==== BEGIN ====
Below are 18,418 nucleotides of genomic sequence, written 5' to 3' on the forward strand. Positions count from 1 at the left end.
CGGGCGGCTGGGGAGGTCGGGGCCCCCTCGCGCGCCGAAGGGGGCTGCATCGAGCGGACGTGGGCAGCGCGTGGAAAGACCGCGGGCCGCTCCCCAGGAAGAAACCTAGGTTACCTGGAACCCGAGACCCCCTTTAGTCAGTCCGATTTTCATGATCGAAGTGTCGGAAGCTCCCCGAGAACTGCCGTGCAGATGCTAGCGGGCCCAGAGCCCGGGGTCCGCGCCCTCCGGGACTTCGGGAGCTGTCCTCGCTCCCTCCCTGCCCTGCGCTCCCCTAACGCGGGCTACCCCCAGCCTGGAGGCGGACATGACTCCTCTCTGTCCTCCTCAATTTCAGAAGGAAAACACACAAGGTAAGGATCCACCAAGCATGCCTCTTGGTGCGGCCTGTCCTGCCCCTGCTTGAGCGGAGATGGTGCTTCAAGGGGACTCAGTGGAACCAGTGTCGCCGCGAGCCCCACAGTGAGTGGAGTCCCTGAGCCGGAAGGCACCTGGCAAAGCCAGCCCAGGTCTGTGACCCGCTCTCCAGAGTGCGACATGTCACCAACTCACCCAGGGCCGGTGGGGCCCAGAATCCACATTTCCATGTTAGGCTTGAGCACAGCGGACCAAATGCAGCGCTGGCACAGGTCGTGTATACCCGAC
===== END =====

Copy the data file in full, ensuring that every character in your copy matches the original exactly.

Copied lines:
Below are 18,418 nucleotides of genomic sequence, written 5' to 3' on the forward strand. Positions count from 1 at the left end.
CGGGCGGCTGGGGAGGTCGGGGCCCCCTCGCGCGCCGAAGGGGGCTGCATCGAGCGGACGTGGGCAGCGCGTGGAAAGACCGCGGGCCGCTCCCCAGGAAGAAACCTAGGTTACCTGGAACCCGAGACCCCCTTTAGTCAGTCCGATTTTCATGATCGAAGTGTCGGAAGCTCCCCGAGAACTGCCGTGCAGATGCTAGCGGGCCCAGAGCCCGGGGTCCGCGCCCTCCGGGACTTCGGGAGCTGTCCTCGCTCCCTCCCTGCCCTGCGCTCCCCTAACGCGGGCTACCCCCAGCCTGGAGGCGGACATGACTCCTCTCTGTCCTCCTCAATTTCAGAAGGAAAACACACAAGGTAAGGATCCACCAAGCATGCCTCTTGGTGCGGCCTGTCCTGCCCCTGCTTGAGCGGAGATGGTGCTTCAAGGGGACTCAGTGGAACCAGTGTCGCCGCGAGCCCCACAGTGAGTGGAGTCCCTGAGCCGGAAGGCACCTGGCAAAGCCAGCCCAGGTCTGTGACCCGCTCTCCAGAGTGCGACATGTCACCAACTCACCCAGGGCCGGTGGGGCCCAGAATCCACATTTCCATGTTAGGCTTGAGCACAGCGGACCAAATGCAGCGCTGGCACAGGTCGTGTATACCCGAC